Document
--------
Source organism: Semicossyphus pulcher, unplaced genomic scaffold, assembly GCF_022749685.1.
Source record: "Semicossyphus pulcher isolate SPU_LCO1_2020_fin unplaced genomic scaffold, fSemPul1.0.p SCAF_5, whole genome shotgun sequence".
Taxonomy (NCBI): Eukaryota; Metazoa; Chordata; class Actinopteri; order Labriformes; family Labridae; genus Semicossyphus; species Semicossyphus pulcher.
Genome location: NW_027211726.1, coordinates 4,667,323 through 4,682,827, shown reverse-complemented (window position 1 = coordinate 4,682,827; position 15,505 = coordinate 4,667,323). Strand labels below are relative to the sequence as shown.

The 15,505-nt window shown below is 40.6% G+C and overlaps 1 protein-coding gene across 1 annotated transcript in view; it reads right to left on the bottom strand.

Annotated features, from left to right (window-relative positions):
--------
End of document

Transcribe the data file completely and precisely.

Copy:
Source organism: Semicossyphus pulcher, unplaced genomic scaffold, assembly GCF_022749685.1.
Source record: "Semicossyphus pulcher isolate SPU_LCO1_2020_fin unplaced genomic scaffold, fSemPul1.0.p SCAF_5, whole genome shotgun sequence".
Taxonomy (NCBI): Eukaryota; Metazoa; Chordata; class Actinopteri; order Labriformes; family Labridae; genus Semicossyphus; species Semicossyphus pulcher.
Genome location: NW_027211726.1, coordinates 4,667,323 through 4,682,827, shown reverse-complemented (window position 1 = coordinate 4,682,827; position 15,505 = coordinate 4,667,323). Strand labels below are relative to the sequence as shown.

The 15,505-nt window shown below is 40.6% G+C and overlaps 1 protein-coding gene across 1 annotated transcript in view; it reads right to left on the bottom strand.

Annotated features, from left to right (window-relative positions):